Results by Title
24 books about Future Studies
Results by Title
24 books about Future Studies
BiblioVault ® 2001 - 2023
The University of Chicago Press
Original voices from across the solarpunk movement, which positions ingenuity, generativity, and community as ways to resist hopelessness in response to the climate crisis.
Almanac for the Anthropocene collects original voices from across the solarpunk movement, which positions ingenuity, generativity, and community as beacons of resistance to the hopelessness often inspired by the climate crisis. To point toward practical implementation of the movement’s ideas, it gathers usable blueprints that bring together theory and practice. The result is a collection of interviews, recipes, exercises, DIY instructions, and more—all of it amounting to a call to create hope through action.
Inspired by a commitment to the idea that there can be no environmental justice without decolonial and racial justice, Almanac for the Anthropocene unites in a single volume both academic and practical responses to environmental crisis.
What are the implications of how we talk about apocalypse?
A new philosophical field has emerged. “Existential risk” studies any real or hypothetical human extinction event in the near or distant future. This movement examines catastrophes ranging from runaway global warming to nuclear warfare to malevolent artificial intelligence, deploying a curious mix of utilitarian ethics, statistical risk analysis, and, controversially, a transhuman advocacy that would aim to supersede almost all extinction scenarios. The proponents of existential risk thinking, led by Oxford philosopher Nick Bostrom, have seen their work gain immense popularity, attracting endorsement from Bill Gates and Elon Musk, millions of dollars, and millions of views.
Calamity Theory is the first book to examine the rise of this thinking and its failures to acknowledge the ways some communities and lifeways are more at risk than others and what it implies about human extinction.
Forerunners: Ideas First is a thought-in-process series of breakthrough digital publications. Written between fresh ideas and finished books, Forerunners draws on scholarly work initiated in notable blogs, social media, conference plenaries, journal articles, and the synergy of academic exchange. This is gray literature publishing: where intense thinking, change, and speculation take place in scholarship.
“A brilliant travel guide to the coming world of AI.”
What does it mean to be creative? Can creativity be trained? Is it uniquely human, or could AI be considered creative?
Mathematical genius and exuberant polymath Marcus du Sautoy plunges us into the world of artificial intelligence and algorithmic learning in this essential guide to the future of creativity. He considers the role of pattern and imitation in the creative process and sets out to investigate the programs and programmers—from Deep Mind and the Flow Machine to Botnik and WHIM—who are seeking to rival or surpass human innovation in gaming, music, art, and language. A thrilling tour of the landscape of invention, The Creativity Code explores the new face of creativity and the mysteries of the human code.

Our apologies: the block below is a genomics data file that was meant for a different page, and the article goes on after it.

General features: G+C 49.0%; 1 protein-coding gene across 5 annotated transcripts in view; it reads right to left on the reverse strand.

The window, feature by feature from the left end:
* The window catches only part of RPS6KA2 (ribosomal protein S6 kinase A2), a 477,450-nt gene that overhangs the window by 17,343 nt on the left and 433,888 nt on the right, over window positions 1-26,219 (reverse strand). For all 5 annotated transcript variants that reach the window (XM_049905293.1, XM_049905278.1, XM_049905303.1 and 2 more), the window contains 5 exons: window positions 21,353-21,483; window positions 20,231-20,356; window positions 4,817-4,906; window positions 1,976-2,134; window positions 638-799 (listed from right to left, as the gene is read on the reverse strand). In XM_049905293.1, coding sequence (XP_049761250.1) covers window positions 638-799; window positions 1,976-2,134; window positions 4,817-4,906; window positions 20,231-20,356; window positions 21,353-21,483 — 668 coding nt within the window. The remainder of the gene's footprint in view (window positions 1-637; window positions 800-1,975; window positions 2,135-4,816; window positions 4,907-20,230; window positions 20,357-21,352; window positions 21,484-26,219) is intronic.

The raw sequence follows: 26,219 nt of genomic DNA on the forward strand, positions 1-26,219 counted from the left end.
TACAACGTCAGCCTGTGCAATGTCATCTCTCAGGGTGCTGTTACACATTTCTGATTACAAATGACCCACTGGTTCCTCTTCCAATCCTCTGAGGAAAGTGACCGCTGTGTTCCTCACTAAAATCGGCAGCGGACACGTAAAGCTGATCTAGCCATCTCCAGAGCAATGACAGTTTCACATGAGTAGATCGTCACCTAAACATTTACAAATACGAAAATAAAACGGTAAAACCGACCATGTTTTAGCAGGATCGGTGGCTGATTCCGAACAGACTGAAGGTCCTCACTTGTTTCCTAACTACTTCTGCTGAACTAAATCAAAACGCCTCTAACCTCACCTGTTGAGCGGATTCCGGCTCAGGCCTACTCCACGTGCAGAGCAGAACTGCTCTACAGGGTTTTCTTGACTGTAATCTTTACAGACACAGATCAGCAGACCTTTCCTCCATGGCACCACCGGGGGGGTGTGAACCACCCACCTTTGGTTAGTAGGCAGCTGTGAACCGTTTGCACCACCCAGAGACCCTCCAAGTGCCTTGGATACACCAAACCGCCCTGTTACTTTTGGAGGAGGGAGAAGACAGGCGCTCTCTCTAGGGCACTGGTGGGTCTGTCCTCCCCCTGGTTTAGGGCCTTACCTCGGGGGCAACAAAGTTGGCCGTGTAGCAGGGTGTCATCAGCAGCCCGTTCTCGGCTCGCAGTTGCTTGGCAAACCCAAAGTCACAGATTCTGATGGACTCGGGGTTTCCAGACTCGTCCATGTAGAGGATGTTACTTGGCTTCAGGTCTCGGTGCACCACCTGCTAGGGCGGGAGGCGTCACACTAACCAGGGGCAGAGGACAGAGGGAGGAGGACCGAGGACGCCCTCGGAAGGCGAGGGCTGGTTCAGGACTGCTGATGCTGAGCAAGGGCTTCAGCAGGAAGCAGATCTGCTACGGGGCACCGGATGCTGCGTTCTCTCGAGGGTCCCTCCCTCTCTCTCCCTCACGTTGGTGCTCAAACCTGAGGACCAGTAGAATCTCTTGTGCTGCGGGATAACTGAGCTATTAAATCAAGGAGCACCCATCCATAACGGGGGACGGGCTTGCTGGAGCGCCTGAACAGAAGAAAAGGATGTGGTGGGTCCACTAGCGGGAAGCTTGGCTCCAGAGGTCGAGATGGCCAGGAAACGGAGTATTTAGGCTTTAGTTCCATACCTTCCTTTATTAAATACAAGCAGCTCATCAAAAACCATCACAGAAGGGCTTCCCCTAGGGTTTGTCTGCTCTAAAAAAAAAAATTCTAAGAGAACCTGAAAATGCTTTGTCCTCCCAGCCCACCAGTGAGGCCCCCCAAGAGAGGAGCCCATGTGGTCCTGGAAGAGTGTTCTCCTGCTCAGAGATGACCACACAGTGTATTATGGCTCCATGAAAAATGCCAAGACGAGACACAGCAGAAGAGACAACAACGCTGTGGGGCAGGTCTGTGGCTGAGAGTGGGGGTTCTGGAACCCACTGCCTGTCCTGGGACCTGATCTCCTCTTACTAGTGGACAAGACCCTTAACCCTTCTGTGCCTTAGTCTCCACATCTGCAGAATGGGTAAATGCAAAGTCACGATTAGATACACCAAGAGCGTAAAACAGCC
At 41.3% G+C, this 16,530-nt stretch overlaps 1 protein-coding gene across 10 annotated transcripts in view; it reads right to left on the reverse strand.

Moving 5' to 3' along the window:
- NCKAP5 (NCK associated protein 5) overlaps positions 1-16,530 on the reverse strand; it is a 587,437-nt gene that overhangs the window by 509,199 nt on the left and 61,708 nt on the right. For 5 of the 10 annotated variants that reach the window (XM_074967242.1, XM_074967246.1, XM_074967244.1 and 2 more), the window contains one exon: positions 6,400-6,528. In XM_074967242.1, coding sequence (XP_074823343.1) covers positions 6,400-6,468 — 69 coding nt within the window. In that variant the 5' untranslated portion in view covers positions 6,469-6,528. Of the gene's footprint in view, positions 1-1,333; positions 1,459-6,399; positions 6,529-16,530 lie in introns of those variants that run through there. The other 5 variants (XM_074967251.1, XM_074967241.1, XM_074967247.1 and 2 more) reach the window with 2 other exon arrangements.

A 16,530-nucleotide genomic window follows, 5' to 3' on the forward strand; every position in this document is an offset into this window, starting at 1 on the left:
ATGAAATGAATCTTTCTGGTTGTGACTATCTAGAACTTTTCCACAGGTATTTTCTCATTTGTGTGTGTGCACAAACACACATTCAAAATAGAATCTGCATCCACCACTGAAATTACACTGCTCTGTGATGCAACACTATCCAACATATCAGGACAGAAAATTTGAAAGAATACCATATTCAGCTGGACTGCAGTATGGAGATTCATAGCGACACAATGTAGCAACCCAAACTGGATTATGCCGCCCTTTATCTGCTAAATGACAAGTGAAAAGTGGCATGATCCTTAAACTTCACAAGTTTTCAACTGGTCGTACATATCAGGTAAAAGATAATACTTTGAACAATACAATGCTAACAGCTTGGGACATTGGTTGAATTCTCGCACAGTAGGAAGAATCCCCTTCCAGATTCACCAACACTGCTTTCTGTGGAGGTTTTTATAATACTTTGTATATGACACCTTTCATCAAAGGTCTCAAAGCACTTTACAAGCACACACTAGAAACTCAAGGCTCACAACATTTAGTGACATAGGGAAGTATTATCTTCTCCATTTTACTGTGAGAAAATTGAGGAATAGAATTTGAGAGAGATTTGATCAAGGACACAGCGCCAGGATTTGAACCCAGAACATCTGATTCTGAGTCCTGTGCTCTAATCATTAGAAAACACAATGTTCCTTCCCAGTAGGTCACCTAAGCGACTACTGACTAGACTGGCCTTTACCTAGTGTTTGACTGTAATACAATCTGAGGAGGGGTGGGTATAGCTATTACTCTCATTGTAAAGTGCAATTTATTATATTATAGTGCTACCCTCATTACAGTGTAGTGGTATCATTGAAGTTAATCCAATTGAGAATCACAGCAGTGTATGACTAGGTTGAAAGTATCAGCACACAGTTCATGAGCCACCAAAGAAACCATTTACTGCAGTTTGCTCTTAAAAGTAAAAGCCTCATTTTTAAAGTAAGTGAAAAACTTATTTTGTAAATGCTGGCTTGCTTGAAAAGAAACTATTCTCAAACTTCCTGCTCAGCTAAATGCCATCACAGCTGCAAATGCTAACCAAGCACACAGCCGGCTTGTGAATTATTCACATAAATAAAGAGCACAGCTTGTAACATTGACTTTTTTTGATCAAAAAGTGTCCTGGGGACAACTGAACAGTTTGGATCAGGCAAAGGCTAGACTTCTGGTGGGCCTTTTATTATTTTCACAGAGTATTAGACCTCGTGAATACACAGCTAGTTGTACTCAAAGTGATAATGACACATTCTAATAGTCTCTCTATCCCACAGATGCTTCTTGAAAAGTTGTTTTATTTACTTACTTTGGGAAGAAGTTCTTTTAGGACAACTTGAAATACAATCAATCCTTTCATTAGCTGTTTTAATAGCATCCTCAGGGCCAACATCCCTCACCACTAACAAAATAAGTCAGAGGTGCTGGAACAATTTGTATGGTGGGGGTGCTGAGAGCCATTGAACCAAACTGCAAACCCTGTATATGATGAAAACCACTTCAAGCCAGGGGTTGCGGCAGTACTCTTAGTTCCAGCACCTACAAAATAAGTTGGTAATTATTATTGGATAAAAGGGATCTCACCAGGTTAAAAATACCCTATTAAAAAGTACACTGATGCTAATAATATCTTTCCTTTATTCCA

“As machines outsmart us in ever more domains, we can at least comfort ourselves that one area will remain sacrosanct and uncomputable: human creativity. Or can we?…In his fascinating exploration of the nature of creativity, Marcus du Sautoy questions many of those assumptions.”
“Fascinating…If all the experiences, hopes, dreams, visions, lusts, loves, and hatreds that shape the human imagination amount to nothing more than a ‘code,’ then sooner or later a machine will crack it. Indeed, du Sautoy assembles an eclectic array of evidence to show how that’s happening even now.”
The first English-language collection to establish curiosity studies as a unique field
From science and technology to business and education, curiosity is often taken for granted as an unquestioned good. And yet, few people can define curiosity. Curiosity Studies marshals scholars from more than a dozen fields not only to define curiosity but also to grapple with its ethics as well as its role in technological advancement and global citizenship. While intriguing research on curiosity has occurred in numerous disciplines for decades, no rigorously cross-disciplinary study has existed—until now.
Curiosity Studies stages an interdisciplinary conversation about what curiosity is and what resources it holds for human and ecological flourishing. These engaging essays are integrated into four clusters: scientific inquiry, educational practice, social relations, and transformative power. By exploring curiosity through the practice of scientific inquiry, the contours of human learning, the stakes of social difference, and the potential of radical imagination, these clusters focus and reinvigorate the study of this universal but slippery phenomenon: the desire to know.
Against the assumption that curiosity is neutral, this volume insists that curiosity has a history and a political import and requires precision to define and operationalize. As various fields deepen its analysis, a new ecosystem for knowledge production can flourish, driven by real-world problems and a commitment to solve them in collaboration. By paying particular attention to pedagogy throughout, Curiosity Studies equips us to live critically and creatively in what might be called our new Age of Curiosity.